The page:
Article: The Turtle Observed Pineth Away - James White Follies by Will Kinney

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The Turtle Observed Pineth Away - James White follies

THE TURTLE

= turtledove


James White, in his book the King James Only Controversy, pokes fun at the King James Bible's use of the word "turtle" when referring to the turtledove. Mr. White says on page 235 in the section titled Problems in the KJV: "This is almost as humorous as Song of Songs 2:12, "The flowers appear on the earth: the time of the singing of the birds is come, and the voice of the turtle is heard in our land." Then Mr. White comments: "Turtles are not known for their voices, and how these would be connected with flowers and the singing of birds is unknown. Of course, the passage is not referring to turtles at all, but to the turtledove, as the modern translations recognize."


Mr. White himself does not believe any Bible in any language or any text, be it Hebrew or Greek, is the preserved, inspired words of God. Mr. White also works for the NASB committee and apparently doesn't mind representing a version like the NASB that says God can be deceived in Psalms 78:36, or that God doesn't take away life in 2 Samuel 14:14; or that there are two Gods, one not seen and one begotten in John 1:18; or that Jonah was not swallowed by a whale but by a "sea monster" in Matthew 12:40. Likewise, the NASB departs from the Hebrew texts scores of times and is continually changing its underlying Greek texts from one edition to the next; but he does have a bee in his bonnet with the KJB's use of the word "turtle" instead of turtledove.


Such are the ways of those who attack God's pure words as found in the King James Holy Bible.


Here are a few facts James may not be aware of. The Hebrew word is translated both as turtle and turtledove in the King James Bible and several others too. One of the meanings of the word turtle is a turtledove, and the context always indicates that we are speaking about a bird and not the shelled reptile.


Here is another example of context clearly showing the Bible is speaking of a bird when it uses the word turtle. In Jeremiah 8:7 we read: "Yea, the stork in the heaven knoweth her appointed times; and the TURTLE and the crane and the swallow observe the time of their coming; but my people know not the judgment of the LORD."


It may surprise Mr. White, but not only does the King James Bible say "turtle" in the Song of Solomon 2:12 and in Jeremiah 8:7 but so also do Wycliffe 1395, the Geneva Bible 1599, Webster's 1833 translation, the Revised Version 1881, the Calvin Bible 1855, the Lesser Bible 1853, J.B. Rotherham's Emphasized Bible 1902, The Jewish Publication Society's 1917 translation, the 1936 Hebrew Publishing Company's "The Holy Scriptures", Young's literal translation, the Douay-Rheims, the 1950 Douay version, the1994 KJV 21st Century version, the 1998 Third Millenium Bible, .the 2000 Holy Scriptures Jubilee Bible, and the 2001 Urim-Thummin Version.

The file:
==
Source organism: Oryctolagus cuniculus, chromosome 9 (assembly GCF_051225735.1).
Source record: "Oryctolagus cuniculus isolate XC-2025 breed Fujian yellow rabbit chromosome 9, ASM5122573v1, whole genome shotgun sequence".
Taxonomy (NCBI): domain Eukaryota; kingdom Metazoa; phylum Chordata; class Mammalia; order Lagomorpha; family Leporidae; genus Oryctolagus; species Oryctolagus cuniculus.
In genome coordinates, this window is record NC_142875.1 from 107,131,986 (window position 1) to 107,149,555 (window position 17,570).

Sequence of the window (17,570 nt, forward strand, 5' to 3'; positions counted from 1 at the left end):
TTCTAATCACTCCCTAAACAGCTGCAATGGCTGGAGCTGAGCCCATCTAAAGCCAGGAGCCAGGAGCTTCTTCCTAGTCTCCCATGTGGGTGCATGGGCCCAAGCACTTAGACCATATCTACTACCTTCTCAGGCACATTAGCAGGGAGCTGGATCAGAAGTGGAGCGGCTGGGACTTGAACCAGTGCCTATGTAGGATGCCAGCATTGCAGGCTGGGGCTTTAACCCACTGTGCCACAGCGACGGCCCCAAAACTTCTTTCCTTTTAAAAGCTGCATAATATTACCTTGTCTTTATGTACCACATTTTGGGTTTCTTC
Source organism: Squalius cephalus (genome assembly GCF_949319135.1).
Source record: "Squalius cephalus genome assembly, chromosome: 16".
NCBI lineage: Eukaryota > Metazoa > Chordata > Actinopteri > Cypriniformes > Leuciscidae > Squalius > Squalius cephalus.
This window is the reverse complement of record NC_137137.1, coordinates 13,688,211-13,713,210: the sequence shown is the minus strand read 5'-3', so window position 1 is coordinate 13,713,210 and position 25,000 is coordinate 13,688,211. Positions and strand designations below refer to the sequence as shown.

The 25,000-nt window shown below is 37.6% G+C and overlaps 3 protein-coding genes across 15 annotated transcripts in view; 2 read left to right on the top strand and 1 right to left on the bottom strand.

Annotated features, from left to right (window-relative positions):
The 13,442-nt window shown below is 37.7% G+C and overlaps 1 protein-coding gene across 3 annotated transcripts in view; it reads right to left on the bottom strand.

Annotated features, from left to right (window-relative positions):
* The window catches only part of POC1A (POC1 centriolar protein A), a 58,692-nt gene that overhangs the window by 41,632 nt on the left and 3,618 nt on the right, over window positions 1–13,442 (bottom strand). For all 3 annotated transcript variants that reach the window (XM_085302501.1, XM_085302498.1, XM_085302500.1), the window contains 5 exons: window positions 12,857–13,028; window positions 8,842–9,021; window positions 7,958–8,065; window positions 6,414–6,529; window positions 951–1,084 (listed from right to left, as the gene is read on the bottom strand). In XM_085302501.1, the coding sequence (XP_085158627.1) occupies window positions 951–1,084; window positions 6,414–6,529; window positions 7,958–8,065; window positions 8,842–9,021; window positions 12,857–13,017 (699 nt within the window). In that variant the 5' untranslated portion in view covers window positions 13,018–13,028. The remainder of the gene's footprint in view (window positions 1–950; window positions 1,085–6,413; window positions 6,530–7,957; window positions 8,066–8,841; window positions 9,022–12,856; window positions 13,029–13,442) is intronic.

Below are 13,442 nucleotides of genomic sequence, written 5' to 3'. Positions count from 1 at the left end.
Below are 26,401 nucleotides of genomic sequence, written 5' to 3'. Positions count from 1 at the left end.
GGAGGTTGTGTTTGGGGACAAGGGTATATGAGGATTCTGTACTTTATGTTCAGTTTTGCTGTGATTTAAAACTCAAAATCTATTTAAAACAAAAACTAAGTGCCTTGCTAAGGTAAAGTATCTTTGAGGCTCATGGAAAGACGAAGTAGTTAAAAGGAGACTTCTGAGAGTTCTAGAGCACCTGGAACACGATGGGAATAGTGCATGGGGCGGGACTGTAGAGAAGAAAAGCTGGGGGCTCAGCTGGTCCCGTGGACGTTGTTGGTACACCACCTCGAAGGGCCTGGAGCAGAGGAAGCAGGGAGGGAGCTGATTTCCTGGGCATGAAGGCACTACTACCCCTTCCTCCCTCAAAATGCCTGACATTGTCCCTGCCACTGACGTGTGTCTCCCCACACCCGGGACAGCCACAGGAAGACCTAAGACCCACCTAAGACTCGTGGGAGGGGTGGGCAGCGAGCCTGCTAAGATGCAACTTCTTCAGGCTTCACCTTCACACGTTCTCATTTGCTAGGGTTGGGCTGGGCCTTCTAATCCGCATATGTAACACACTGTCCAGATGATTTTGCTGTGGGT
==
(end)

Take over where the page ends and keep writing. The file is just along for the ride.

Smith's Bible Dictionary


Turtle, turtledove Turtur auritus (Heb. tor ). The name is phonetic, evidently derived from the plaintive cooing of the bird.


Some dictionaries do not even list "turtle", meaning the turtledove, as archaic.


Webster's 1913 Dictionary Tur"tle noun. Anglo Saxon. turtle, L. turtur; probably of imitative origin. (Zoöl.) The turtledove.


Definitions from The Online Plain Text English Dictionary: Turtle * (n.) Any one of the numerous species of Testudinata, especially a sea turtle, or chelonian. * (n.) The curved plate in which the form is held in a type-revolving cylinder press. *(n.) The turtledove.


A similar word in English that can have several meanings is the simple word cow. When we say cow, are we referring to the bovine creature that gives milk, or to a whale, a seal or an elephant? The context will usually tell us which one is meant. In every case where the word "turtle" is used in the King James Bible and all the others listed that have come both before and after the King James Bible, it is clear that the bird also known as the turtle dove is intended. Mr. White is again straining at gnats and mocking the time tested word of God as found in the King James Bible.


OBSERVED


Mark 6:20 King James Bible - "For Herod feared John, knowing that he was a just man and a holy, and OBSERVED HIM; and when he heard him, he did many things, and heard him gladly."


James White criticizes the rendering of this verse in the KJB in his book The King James Only Controversy. In chapter 9 titled Problems in the KJV on page 224 Mr. White begins a whole series of objections to various King James readings.


He starts off by saying: "Well Nobody is Perfect. The men who worked on the translation of the AV nearly four hundred years ago were great scholars. No one can possibly dispute that fact."